From in vitro by Laura Solomon

The Latest Lighthouse Keeper

The lamp no longer shines. It's been disconnected since time immemorial. Cut off.
This place has been long abandoned. Only an idiot would take up residence here.
We choose, of course. We are not forced.

There could've been another way.
Rust coats my stained fingers as I climb the iron stairs.
Some come for the view - me, I'm here for the ghosts.

On this first night, at midnight they show up;
As predictable as clichés - the pale ones in billowing white nightgowns,
The multi-coloured guys - green, purple with green rings, green with yellow rings,
any combination, in fact, of ring and base colour, you might care to dream up.

So strange. The lovely ancient lace, browning now at the edges,
the beads that hem the garments. The fancier ones sport feathers.

They are from all the centuries. They come marching in, like saints -
an invisible orchestra keeps the beat. Ghostly music enchants the air -
like the scent of flowers from some other-worldly garden.

Anybody else would run screaming.
Me, I keep very silent. Me, I keep very still.
I have always loved a parade.

This is the most excitement I've had in decades.

Even before they depart, I'm down on my knees, praying, saying,
O when will you return?

But they have other visits to make -
it's over, now, my turn.

In Vitro

My children are made by me, but borne by others.
The pain of childbirth holds no appeal; the screeching, the tearing, the blood,
the whole world drowned in amniotic fluid. A flood.
The subsequent stitches of brightly coloured thread.

How infinitely preferable to breed them in a petri dish,
pinch of you, grain of me, eye of something-or-other - behold, the mighty zygote.
Nothing is left to chance, I plan it all according to the law that I was handed down.
Aim, Method, Results, Conclusion - a fourth form experiment of sorts.

You can call me clinical, I don't care. I don't believe in accidents. Fate is for fools.
My pristine white coat, my catheter of silicone, the blank white walls of the lab;
these instruments of creation are all I've ever known.

This is the way a world begins - manufactured in a room where there are no seasons.

There is not one mother, but many.
Fresh girls are a dime a dozen in this neck of the woods.
Where do they come from? I hear you ask. Your steady little supply.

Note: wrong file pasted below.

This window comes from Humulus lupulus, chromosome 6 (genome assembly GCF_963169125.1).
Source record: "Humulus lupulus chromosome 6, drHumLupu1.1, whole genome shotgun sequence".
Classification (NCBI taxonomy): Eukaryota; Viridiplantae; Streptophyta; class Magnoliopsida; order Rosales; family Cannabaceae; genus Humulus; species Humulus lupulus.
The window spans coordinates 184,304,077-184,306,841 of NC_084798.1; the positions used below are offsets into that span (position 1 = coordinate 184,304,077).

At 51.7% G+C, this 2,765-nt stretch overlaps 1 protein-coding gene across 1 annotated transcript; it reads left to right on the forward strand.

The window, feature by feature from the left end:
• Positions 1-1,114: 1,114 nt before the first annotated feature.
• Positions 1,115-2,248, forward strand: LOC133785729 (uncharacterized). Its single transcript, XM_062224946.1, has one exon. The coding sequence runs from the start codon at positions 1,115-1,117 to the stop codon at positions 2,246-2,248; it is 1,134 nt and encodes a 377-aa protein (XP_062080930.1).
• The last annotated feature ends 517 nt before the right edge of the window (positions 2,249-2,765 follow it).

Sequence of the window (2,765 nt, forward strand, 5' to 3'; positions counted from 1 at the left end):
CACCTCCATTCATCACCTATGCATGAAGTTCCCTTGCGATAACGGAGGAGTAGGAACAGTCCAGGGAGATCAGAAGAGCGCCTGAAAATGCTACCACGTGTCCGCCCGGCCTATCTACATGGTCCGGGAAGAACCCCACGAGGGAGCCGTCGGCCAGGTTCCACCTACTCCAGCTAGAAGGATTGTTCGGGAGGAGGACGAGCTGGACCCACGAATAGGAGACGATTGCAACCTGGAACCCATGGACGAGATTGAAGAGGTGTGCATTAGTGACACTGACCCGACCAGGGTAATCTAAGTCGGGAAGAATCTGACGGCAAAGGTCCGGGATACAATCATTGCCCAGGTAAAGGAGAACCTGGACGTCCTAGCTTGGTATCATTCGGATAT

Please, allow me to reply. These girls are found all over.
Some I discover out on the street, perched in doorways or gutters,
some advertise in the local paper, 'Womb For Rent', in bold black type,
some I kidnap in broad daylight or by the pale glare of the moon. Slave trade.

Some girls are cheaper than others.

One by one, they climb onto my table. I plant those little lives.

I monitor the mothers, pump them full of fish oils, vitamins, milk,
snatch cigarettes from their mouths, take the vodka from their hands.
"Mind how you go," I say. "You girls need to be careful now.
Enough of your skylarking."
I poke and prod and scan. All goes according to plan.

"A splendid diagnosis," I solemnly declare, with voice pitched low to hide my fear.

Once the cells are implanted, I chart their progress, watch them grow.
I tend to them as you would to a garden,
count up the weeks in staggered steps, a rocket launch in reverse.
There are important milestones. For instance -
week six, when the hearts start up and the tadpole tails shrink.
The vanishing reminder of our amphibian roots.
Week seven, when they sprout spinal cords and brains.
A branching nervous system. They are not yet old enough to feel pain.
They will learn to tell the difference between dark and light
and at week thirty-nine they are ready for life.

They could be born at any time.

When I am least prepared, they arrive,
a great rush - multiple mothers, multiple births,
in a gush the waters break -
an army of them, all up and down the hospital ward,
all lungs fill with air,
the shout goes out, a unanimous cry,
as myriad tiny eyes see daylight for the first time.

Somewhere, something shatters. A pane.
And so the future is born.

I give them no names.
I hawk them for profit, sell them on.
If you're cunning you can make quite a mark-up.
I never said I wasn't mercenary.

"How heartless," you say, "how cut-throat, to give what was yours away."
You're oblivious to the fact that selling isn't giving.
You don't know where to draw the line.

How can you say that what I do is wrong?
To whom do they belong?
To no-one. They were never mine.

Poems © Laura Solomon, 2011